A federal court jury has awarded $243,200 in damages to two District residents who lost their Northeast home in an alleged areawide loan fraud scheme.

Daniel and LaShavio Faison won the award last week after charging a Virginia mortgage broker with fraud and misrepresentation in arranging a home loan that cost them their house at 1841 North Capitol St. NE.

The Faisons said they were pleased with the verdict, but expressed concern about the prospects of collecting the award because the brokerage firm has gone out of business.

"That will be another battle," said LaShavio Faison, 34, a clerical worker for a local department store.

The decision concluded the first trial in a larger case that was the subject of a Federal Trade Commission action in March. The FTC filed a complaint in U.S. District Court here charging two local mortgage brokers with misrepresenting loan terms to Washington-area borrowers and causing them to lose their homes, declare bankruptcy or seek refinancing.

According to the FTC complaint, Nationwide Mortgage Corp. and Community Mortgage Corp. used "unfair or deceptive" tactics to induce more than 100 local borrowers to use their homes as collateral for one-year loans that required balloon payments of up to $72,800 at the end of the year.

Nationwide Mortgage Corp. no longer exists, but had operated offices in Annandale, Alexandria and Falls Church. It is not related to Nationwide Lending Group Inc. of Rockville or Nationwide Lending Co. of McLean. Community Mortgage Corp. is a privately owned company based in Annandale.

The Faison case was one of numerous private actions that have been filed by individual borrowers against the same mortgage brokers. While other parties have reached out-of-court settlements, the Faisons were the first borrowers to go to trial and the first to win a jury award.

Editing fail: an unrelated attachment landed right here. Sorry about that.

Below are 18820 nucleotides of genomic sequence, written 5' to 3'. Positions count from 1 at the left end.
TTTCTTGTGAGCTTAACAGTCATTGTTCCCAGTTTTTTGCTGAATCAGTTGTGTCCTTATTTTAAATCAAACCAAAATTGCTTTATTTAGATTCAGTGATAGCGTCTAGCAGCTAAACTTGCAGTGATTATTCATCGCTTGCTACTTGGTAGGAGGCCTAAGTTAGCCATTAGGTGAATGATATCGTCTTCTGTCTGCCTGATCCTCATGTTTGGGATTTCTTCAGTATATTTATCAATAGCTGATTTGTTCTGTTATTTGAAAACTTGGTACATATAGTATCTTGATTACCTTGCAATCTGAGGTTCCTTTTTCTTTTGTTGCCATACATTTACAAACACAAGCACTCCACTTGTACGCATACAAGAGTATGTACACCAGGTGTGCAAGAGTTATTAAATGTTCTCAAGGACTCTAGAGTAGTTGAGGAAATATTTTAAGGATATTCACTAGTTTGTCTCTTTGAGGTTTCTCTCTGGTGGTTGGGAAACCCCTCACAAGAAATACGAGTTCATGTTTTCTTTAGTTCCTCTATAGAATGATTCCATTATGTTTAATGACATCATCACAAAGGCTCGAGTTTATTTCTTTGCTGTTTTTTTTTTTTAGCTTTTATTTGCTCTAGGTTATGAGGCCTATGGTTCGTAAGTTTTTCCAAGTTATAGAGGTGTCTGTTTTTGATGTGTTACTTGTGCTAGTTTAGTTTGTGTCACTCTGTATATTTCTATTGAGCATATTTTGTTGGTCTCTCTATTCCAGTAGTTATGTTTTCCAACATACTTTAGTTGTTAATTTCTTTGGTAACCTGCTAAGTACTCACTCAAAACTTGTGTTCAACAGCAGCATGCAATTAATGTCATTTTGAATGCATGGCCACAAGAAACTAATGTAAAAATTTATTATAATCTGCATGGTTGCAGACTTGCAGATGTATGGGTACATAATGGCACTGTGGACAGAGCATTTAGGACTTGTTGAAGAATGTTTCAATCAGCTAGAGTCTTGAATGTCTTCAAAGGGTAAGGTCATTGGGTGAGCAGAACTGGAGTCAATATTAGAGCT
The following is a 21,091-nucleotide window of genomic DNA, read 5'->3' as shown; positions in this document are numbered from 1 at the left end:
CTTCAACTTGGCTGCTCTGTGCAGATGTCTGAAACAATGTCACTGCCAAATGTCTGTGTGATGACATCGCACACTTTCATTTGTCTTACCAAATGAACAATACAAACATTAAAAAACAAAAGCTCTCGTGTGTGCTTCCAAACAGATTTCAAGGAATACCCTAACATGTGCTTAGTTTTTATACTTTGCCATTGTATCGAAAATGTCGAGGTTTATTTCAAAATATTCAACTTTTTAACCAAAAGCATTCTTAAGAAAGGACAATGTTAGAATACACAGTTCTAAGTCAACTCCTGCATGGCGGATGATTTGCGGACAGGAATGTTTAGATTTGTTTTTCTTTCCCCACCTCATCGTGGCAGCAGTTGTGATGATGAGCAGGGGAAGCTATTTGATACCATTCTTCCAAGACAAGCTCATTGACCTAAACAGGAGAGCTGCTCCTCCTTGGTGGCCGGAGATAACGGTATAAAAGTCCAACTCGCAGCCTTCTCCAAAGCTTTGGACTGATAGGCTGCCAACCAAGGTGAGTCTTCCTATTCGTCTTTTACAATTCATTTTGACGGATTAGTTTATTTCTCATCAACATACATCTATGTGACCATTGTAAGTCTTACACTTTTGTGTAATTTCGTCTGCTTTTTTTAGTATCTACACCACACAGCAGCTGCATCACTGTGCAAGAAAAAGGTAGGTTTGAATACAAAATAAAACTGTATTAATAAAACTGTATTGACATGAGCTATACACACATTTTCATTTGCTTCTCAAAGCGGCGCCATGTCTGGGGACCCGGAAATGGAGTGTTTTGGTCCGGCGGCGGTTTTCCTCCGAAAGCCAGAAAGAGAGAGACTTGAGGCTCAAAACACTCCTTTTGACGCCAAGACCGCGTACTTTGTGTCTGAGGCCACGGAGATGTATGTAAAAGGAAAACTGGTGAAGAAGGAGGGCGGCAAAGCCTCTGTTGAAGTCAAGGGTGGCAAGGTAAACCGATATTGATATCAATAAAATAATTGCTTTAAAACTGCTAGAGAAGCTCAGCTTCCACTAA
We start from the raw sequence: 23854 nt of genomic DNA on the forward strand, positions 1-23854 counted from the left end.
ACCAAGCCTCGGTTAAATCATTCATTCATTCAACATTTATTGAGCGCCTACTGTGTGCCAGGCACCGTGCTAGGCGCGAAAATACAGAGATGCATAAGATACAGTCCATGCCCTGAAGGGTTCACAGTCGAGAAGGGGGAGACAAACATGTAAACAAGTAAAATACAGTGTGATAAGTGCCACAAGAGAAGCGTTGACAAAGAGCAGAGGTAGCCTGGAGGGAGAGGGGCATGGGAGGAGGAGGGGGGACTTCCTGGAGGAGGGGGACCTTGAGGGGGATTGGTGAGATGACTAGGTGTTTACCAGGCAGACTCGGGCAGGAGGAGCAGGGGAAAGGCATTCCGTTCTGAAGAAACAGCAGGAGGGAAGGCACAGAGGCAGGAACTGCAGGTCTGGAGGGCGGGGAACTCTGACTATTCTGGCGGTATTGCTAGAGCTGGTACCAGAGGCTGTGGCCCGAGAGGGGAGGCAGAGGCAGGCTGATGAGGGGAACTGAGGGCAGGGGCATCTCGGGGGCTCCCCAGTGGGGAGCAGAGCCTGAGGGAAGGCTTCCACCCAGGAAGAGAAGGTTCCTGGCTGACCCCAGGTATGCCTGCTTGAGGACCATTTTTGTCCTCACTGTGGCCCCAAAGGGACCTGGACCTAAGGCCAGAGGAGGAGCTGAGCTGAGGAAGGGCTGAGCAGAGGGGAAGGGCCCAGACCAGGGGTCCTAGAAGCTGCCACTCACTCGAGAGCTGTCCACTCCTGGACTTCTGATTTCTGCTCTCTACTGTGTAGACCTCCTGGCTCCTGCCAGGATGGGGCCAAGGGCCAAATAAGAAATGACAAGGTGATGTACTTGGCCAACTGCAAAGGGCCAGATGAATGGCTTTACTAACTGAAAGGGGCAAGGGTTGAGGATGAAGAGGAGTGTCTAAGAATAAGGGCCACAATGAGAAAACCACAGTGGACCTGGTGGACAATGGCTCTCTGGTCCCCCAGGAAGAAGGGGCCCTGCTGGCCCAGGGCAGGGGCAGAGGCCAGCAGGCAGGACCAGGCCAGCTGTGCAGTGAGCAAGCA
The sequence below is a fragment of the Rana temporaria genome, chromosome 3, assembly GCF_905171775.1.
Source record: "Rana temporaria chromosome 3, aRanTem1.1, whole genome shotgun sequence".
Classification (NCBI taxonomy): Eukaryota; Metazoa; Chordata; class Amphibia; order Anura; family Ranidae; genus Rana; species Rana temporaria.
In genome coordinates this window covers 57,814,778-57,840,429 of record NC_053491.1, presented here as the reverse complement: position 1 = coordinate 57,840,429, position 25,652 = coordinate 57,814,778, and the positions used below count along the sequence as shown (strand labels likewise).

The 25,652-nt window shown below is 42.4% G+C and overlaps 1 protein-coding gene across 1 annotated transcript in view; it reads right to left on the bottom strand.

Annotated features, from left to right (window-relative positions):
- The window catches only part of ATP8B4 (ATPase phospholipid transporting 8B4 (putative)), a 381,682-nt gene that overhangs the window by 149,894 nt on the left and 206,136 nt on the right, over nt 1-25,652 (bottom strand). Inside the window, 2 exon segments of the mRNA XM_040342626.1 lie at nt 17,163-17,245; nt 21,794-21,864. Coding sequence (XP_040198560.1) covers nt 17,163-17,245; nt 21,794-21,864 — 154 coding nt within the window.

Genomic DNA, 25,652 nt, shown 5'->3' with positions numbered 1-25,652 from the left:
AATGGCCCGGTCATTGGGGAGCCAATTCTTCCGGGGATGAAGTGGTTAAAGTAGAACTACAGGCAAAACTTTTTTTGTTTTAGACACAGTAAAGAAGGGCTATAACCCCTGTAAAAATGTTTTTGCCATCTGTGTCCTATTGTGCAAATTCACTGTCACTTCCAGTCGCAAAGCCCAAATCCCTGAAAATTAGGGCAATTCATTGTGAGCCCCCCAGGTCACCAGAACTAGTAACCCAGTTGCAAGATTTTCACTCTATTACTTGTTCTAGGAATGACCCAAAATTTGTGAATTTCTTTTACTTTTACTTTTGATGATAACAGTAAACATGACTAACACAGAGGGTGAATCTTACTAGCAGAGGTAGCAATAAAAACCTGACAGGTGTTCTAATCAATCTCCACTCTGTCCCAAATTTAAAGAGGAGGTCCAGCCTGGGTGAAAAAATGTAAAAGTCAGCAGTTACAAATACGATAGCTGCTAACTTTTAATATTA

In July 1982, the Faisons, needing money for household repairs and other bills, took out a $14,000 second mortgage, arranged by Nationwide. However, they received only $7,324.94 in cash after broker's and attorney's fees were subtracted, according to court documents.

Although their promissory note said the interest rate on the loan was 18 percent per annum, the eventual rate was about 75 percent per annum, said the Faisons' attorney, James L. Blair, basing that estimate on the amount the couple paid for the money they received.

The Faisons said they expected the one-year loan to be automatically converted to a long-term loan. They paid $210 a month for one year. But no long-term loan was arranged, and they were informed in July 1983 that the $14,000 note was due.

The investor who had purchased the note foreclosed on the house a month later. Although the residence is valued at $65,000, it was sold at auction for $16,000, according to court documents.

Daniel Faison, 36, a D.C. firefighter, continues to live there with the couple's two sons, but now pays rent of $425 a month to the new owner. He used to pay $375 a month on his first mortgage.